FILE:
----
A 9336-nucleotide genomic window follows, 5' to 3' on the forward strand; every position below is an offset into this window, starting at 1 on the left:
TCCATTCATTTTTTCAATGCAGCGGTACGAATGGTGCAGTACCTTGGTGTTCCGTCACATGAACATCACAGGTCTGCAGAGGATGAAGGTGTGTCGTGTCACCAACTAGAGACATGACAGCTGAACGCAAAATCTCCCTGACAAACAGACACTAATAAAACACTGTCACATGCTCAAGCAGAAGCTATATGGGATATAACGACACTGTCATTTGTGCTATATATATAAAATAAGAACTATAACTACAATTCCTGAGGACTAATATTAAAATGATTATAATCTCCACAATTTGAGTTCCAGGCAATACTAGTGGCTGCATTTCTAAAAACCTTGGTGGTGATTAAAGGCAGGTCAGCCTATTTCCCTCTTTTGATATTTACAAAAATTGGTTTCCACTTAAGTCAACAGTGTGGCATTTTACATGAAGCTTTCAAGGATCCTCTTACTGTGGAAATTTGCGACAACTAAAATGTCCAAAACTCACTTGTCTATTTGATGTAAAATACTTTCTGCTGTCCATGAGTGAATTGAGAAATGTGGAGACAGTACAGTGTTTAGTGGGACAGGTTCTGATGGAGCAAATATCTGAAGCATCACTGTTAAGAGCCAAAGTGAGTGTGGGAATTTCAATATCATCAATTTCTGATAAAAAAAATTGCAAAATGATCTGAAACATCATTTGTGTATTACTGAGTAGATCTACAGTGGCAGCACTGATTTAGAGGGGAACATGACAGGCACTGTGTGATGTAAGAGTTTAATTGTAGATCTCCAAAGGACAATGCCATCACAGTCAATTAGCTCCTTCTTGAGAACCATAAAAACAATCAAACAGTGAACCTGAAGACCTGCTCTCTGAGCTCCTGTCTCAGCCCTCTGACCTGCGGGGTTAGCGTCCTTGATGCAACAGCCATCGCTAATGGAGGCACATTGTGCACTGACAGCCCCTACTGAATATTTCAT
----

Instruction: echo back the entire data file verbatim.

A 9336-nucleotide genomic window follows, 5' to 3' on the forward strand; every position below is an offset into this window, starting at 1 on the left:
TCCATTCATTTTTTCAATGCAGCGGTACGAATGGTGCAGTACCTTGGTGTTCCGTCACATGAACATCACAGGTCTGCAGAGGATGAAGGTGTGTCGTGTCACCAACTAGAGACATGACAGCTGAACGCAAAATCTCCCTGACAAACAGACACTAATAAAACACTGTCACATGCTCAAGCAGAAGCTATATGGGATATAACGACACTGTCATTTGTGCTATATATATAAAATAAGAACTATAACTACAATTCCTGAGGACTAATATTAAAATGATTATAATCTCCACAATTTGAGTTCCAGGCAATACTAGTGGCTGCATTTCTAAAAACCTTGGTGGTGATTAAAGGCAGGTCAGCCTATTTCCCTCTTTTGATATTTACAAAAATTGGTTTCCACTTAAGTCAACAGTGTGGCATTTTACATGAAGCTTTCAAGGATCCTCTTACTGTGGAAATTTGCGACAACTAAAATGTCCAAAACTCACTTGTCTATTTGATGTAAAATACTTTCTGCTGTCCATGAGTGAATTGAGAAATGTGGAGACAGTACAGTGTTTAGTGGGACAGGTTCTGATGGAGCAAATATCTGAAGCATCACTGTTAAGAGCCAAAGTGAGTGTGGGAATTTCAATATCATCAATTTCTGATAAAAAAAATTGCAAAATGATCTGAAACATCATTTGTGTATTACTGAGTAGATCTACAGTGGCAGCACTGATTTAGAGGGGAACATGACAGGCACTGTGTGATGTAAGAGTTTAATTGTAGATCTCCAAAGGACAATGCCATCACAGTCAATTAGCTCCTTCTTGAGAACCATAAAAACAATCAAACAGTGAACCTGAAGACCTGCTCTCTGAGCTCCTGTCTCAGCCCTCTGACCTGCGGGGTTAGCGTCCTTGATGCAACAGCCATCGCTAATGGAGGCACATTGTGCACTGACAGCCCCTACTGAATATTTCAT